Forest Grove woman's wedding dress serves higher purpose
Stacy Reznick remembers well the emotional toll of two miscarriages.
So when she heard about an opportunity to help women who have lost babies, the Forest Grove woman went into her closet, pulled out a memento from one of her most joyous days and gave it away to be destroyed.
Reznick handed her wedding dress over to Dawnette Pyne, a Sandy resident who donates her time to Angel Gowns for Dignity, a community of volunteers who deconstruct wedding dresses and use the materials to make gowns for babies who don't make it home from the hospital. The organization coordinates volunteers and helps them recoup some of the material costs they incur, since it does not charge families for the gowns.
Families with stillborn children, or premature babies or other infants who die after birth, can choose a gown made from recycled wedding dresses for funeral services and burial.
Pyne said some families also hire photographers to capture their young deceased loved ones, and they want a nice outfit to dress them in. Often during that time, it's too difficult for families to go buy baby clothes. They're also dealing with hospital and funeral expenses.
"Do I want this sitting in a box in my closet the rest of my life?" Reznick asked about her dress. "The cause it was going toward was so much more important."
It was bittersweet parting with her wedding dress, Reznick said, not so much because she was sad to see it go, but because she knew it would turn into gowns somebody would someday have to use.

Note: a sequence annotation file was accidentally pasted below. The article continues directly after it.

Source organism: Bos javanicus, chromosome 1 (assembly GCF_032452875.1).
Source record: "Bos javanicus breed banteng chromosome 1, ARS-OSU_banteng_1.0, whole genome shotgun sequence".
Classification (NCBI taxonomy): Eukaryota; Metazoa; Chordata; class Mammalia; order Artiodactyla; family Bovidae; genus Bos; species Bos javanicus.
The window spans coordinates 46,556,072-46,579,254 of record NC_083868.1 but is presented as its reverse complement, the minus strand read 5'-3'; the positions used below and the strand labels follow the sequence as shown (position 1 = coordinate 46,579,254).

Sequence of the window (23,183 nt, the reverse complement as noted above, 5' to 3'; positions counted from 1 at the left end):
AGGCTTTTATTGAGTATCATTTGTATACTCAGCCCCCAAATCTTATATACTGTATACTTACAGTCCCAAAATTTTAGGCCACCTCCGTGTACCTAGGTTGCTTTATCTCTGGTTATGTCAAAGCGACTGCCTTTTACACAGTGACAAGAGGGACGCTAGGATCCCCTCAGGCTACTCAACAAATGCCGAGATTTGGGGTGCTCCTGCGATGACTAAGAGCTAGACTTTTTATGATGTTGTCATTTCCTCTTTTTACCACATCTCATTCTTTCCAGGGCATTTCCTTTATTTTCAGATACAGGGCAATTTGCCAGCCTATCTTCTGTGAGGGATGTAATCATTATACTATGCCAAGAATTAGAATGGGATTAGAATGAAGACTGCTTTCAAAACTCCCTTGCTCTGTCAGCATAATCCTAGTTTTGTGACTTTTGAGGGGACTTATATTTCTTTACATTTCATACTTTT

"My (pregnancies) never got full-term," Reznick said. "I couldn't imagine getting to that point."
When donating her dress, Reznick thought about those memories and emotions of her wedding day and wanted to give something of hers for children who would never get to have those experiences.
"This just kind of spoke to me," Reznick said. "It was a really good opportunity for me to help out, but this whole cause is way bigger than me."
Pyne, who has been sewing for decades, met a woman years ago who wrote a blog about her stillborn child.
"It was so hard for her, because people were expecting a baby and then there was nothing," Pyne remembers. "It made me much more in tune to that hardship."
Later, one of her friend's children succumbed to sudden infant death syndrome (SIDS), and Pyne tried her best to provide comfort.
"These gowns go to families who have just suffered significant losses," said Pyne, who identifies as a Christian. "When I'm working on these gowns, I pray for comfort for these families."
By Stephanie Haugen
Reporter, Forest Grove News-Times
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